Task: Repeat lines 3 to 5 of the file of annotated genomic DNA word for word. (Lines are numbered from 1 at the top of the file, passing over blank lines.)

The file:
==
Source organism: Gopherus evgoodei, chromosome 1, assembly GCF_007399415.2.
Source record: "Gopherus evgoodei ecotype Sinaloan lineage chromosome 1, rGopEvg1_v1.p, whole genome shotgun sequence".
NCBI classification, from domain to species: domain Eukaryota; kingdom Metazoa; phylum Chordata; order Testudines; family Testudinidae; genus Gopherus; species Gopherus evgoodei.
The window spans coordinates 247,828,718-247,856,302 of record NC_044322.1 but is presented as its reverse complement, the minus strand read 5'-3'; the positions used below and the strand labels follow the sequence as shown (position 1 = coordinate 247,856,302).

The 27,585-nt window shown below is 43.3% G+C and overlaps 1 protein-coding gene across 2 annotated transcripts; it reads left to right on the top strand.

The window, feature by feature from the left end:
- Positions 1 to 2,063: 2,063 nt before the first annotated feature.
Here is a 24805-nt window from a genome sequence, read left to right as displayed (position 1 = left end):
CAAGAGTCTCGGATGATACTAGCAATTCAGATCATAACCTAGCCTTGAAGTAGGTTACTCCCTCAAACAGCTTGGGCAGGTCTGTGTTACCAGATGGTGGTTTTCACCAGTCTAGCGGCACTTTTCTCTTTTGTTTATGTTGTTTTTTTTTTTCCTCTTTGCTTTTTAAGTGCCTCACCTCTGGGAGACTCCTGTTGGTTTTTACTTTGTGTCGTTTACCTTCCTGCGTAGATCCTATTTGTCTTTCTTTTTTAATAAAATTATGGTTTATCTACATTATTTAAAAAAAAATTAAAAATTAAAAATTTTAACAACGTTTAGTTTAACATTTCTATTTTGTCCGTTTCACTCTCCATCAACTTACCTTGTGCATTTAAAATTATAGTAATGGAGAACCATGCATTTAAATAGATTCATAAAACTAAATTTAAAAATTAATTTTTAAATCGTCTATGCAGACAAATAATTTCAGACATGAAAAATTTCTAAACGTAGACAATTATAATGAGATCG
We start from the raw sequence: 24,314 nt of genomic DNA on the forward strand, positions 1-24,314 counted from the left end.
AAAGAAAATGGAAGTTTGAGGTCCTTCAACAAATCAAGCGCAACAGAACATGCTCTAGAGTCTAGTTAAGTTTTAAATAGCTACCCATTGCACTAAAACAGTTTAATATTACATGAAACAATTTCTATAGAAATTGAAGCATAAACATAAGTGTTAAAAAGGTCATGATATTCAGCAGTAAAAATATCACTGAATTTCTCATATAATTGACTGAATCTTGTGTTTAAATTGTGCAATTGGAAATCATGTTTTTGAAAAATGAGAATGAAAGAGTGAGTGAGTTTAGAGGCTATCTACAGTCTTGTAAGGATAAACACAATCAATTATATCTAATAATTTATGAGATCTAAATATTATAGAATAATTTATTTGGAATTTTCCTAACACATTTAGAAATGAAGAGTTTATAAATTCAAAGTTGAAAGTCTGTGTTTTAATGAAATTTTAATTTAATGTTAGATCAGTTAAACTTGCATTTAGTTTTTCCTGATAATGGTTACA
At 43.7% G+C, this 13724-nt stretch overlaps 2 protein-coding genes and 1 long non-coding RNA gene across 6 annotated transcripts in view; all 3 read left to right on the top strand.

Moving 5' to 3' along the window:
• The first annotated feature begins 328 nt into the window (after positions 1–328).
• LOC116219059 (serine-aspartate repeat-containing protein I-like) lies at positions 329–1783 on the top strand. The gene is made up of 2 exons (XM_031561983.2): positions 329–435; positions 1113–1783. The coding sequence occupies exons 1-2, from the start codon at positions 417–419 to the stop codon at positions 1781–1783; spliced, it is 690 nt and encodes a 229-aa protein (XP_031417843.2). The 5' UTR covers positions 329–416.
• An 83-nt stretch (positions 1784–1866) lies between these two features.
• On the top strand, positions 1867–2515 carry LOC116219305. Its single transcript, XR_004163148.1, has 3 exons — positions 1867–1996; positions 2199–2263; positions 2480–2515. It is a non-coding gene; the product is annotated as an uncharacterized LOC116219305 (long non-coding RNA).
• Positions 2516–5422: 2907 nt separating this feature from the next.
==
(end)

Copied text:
NCBI classification, from domain to species: domain Eukaryota; kingdom Metazoa; phylum Chordata; order Testudines; family Testudinidae; genus Gopherus; species Gopherus evgoodei.
The window spans coordinates 247,828,718-247,856,302 of record NC_044322.1 but is presented as its reverse complement, the minus strand read 5'-3'; the positions used below and the strand labels follow the sequence as shown (position 1 = coordinate 247,856,302).

The 27,585-nt window shown below is 43.3% G+C and overlaps 1 protein-coding gene across 2 annotated transcripts; it reads left to right on the top strand.